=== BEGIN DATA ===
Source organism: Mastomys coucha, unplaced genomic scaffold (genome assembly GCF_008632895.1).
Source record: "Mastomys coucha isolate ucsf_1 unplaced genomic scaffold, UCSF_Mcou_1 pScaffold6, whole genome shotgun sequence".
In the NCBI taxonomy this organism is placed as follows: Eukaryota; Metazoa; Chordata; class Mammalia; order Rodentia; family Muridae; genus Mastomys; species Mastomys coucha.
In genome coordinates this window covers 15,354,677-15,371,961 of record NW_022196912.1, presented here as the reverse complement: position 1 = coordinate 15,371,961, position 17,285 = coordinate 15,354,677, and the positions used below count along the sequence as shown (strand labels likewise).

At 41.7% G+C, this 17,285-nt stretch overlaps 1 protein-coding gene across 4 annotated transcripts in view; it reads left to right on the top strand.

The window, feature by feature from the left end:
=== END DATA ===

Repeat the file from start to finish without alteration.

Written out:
Source organism: Mastomys coucha, unplaced genomic scaffold (genome assembly GCF_008632895.1).
Source record: "Mastomys coucha isolate ucsf_1 unplaced genomic scaffold, UCSF_Mcou_1 pScaffold6, whole genome shotgun sequence".
In the NCBI taxonomy this organism is placed as follows: Eukaryota; Metazoa; Chordata; class Mammalia; order Rodentia; family Muridae; genus Mastomys; species Mastomys coucha.
In genome coordinates this window covers 15,354,677-15,371,961 of record NW_022196912.1, presented here as the reverse complement: position 1 = coordinate 15,371,961, position 17,285 = coordinate 15,354,677, and the positions used below count along the sequence as shown (strand labels likewise).

At 41.7% G+C, this 17,285-nt stretch overlaps 1 protein-coding gene across 4 annotated transcripts in view; it reads left to right on the top strand.

The window, feature by feature from the left end: